I'd like to visit the Netherlands, and I can see that flights are much cheaper to Weeze, Germany (NRN) than to any airport in the Netherlands. Since Weeze is right next to the Netherlands, I would like to land in Weeze and walk to the Netherlands. So am I allowed to walk into the Netherlands at that border crossing 2km south of Weeze? Is this allowed? Are there border checks or do I somehow have to announce this? Is there even a passable border there? This is completely abstract to me, and I have no way of figuring out what the rules are.

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    Where do you want to walk to? Because Weeze airport indicates that it has buses to Kevelaer for 7€ .
    – Peter M
    Commented Feb 18 at 18:35
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    Do you just want to cross the border, or do you also want to go anywhere else? It seems the nearest bus stop in the Netherlands is still 7km from Weeze airport, so destination matters.
    – Berend
    Commented Feb 18 at 18:52
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    @PeterM Kevelaer is still in Germany, though.
    – Dubu
    Commented Feb 19 at 11:22
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    @Dubu Yeah. I misread the map. But I would think that you could get more transportation to other places from there rather than walking to the closest places in the Netherlands
    – Peter M
    Commented Feb 19 at 14:25
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    This question suggests that you expected difficulties. Please elaborate a little on where you come from, and why you are expecting difficulties. One thing that comes to mind is that in the US, walking along roads might prompt a police check, as I experienced during lunch break. They expect that you either need help (car trouble) or are broke and might engage in something criminal. In The Netherlands, people are less focused on cars.
    – Roland
    Commented Feb 19 at 18:58

6 Answers 6


From Weeze to the Netherlands there are low traffic flow roads.

As common in the Netherlands, next to them there is a cyclist dedicated path, which can also be used by pedestrians.

This is an example of how it would look, taken from Google Maps

enter image description here

the one on the right is the cycle path I was mentioning.

When you walk there, be mindful of incoming cyclists and try as much as possible not to unnecessarily obstruct their passage, unless you want a crash course in Dutch or Limburgse cussing.

There are no border controls, as both countries are in the Schengen area.

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    “… which can be used also by pedestrians” but shouldn’t. In the picture you posted there is a beautiful sidewalk, for pedestrians only, on the left side of the photograph. That is where pedestrians should go.
    – 11684
    Commented Feb 19 at 8:22
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    @11684 I was just about to post a comment saying that using a dedicated bike lane as a pedestrian is not at all common where I live (in a Dutch city), but it is allowed when no dedicated "pedestrian lane" is available. The "beautiful sidewalk" here ends after maybe 100m and crossing the road twice to use it would be unnecessarily unsafe.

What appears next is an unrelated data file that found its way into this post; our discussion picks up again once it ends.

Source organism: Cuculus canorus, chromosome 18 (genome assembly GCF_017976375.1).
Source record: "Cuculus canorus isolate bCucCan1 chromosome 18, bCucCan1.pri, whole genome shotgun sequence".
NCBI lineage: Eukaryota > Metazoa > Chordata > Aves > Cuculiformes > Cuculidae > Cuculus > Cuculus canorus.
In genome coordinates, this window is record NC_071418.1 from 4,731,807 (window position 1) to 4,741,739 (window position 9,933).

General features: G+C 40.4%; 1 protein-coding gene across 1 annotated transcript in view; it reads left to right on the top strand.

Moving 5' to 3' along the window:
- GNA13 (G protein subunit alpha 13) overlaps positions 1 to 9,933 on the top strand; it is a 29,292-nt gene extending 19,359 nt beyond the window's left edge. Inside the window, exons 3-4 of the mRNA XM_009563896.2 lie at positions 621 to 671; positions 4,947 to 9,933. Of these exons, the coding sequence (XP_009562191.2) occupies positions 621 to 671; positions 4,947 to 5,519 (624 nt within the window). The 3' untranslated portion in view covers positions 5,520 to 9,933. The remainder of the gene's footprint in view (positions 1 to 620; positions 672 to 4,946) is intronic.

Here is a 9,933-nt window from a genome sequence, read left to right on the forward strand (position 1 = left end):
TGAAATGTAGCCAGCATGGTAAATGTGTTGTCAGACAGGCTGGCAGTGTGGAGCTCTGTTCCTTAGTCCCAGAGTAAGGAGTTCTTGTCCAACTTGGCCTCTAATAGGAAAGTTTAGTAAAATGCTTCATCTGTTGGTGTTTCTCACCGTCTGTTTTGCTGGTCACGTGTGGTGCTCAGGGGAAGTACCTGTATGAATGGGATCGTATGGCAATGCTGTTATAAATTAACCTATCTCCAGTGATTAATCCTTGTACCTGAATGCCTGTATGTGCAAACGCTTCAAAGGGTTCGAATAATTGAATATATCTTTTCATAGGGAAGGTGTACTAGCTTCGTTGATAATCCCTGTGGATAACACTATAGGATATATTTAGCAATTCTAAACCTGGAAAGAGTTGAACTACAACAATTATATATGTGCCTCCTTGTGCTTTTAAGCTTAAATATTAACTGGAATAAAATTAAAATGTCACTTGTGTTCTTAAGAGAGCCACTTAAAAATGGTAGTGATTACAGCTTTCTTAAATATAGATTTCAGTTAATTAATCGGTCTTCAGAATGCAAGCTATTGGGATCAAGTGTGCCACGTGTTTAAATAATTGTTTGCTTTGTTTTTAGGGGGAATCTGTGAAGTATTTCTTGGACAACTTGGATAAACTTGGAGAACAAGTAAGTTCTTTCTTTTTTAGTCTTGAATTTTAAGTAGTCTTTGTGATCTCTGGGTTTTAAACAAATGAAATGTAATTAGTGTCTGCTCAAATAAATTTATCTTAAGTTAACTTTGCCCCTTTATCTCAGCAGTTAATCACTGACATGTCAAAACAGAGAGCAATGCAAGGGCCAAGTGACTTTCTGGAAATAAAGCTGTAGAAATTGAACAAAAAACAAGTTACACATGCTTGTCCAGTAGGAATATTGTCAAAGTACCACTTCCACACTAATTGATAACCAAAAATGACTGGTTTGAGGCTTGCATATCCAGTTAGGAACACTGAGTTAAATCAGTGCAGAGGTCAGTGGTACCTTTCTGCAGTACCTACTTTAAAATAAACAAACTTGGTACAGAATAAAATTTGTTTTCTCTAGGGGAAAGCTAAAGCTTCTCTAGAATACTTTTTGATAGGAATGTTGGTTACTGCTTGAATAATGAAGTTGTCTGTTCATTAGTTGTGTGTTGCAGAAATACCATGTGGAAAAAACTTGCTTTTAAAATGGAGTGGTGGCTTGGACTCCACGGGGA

– Reznik
    Commented Feb 19 at 8:40
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    Hm. This is obviously a residential area, and there are zero cars on this specific picture. I would not expect a lot of traffic here at any time of day, so I don't quite see that "unnecessarily unsafe" or "very dangerous" aspect, as long as you look left and right before crossing. Commented Feb 19 at 14:39
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    Outside city limits, pedestrians are fully expected to walk on bicycle lanes. Preferably in the opposite direction the bicycles are travelling in (if possible). With in city limits you just walk where it's most safe and convenient. In the example from google maps, I'd definitely choose the bicycle lane. Commented Feb 19 at 19:07
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    @StephanKolassa The area may be residential, but that doesn’t mean the road is. If you Street View up and down the road a bit, you’ll see that there is a reasonably amount of traffic, and quite a lot of it is large lorries, some even timber lorries. My parents live close to a road that’s very similar to this one, and while I do sometimes walk on it, it’s not exactly safe, because a lot of cars, including lorries, go quite fast, and there are only gutters. Commented Feb 20 at 13:22

So am I allowed to walk into the Netherlands at that border crossing 2km south of Weeze?


Is this allowed?

Yes. Pedestrian border crossings between the Netherlands and Germany are quite common.

Are there border checks or do I somehow have to announce this?

There are no "regular" border checks, but depending on where you cross, there can be spot check. One of my sons used to live in this area and the border police often checked the buses to look for weed.

You do not have to announce this. You can just walk across the border.

Is there even a passable border there?

According to Google maps there is, but walking near airports or borders can have a few wrinkles that Google doesn't know about. This being said, both Germany and the Netherlands are very pedestrian friendly and this type of "walk across" border is very common, so you have a good chance of making it just following Google Maps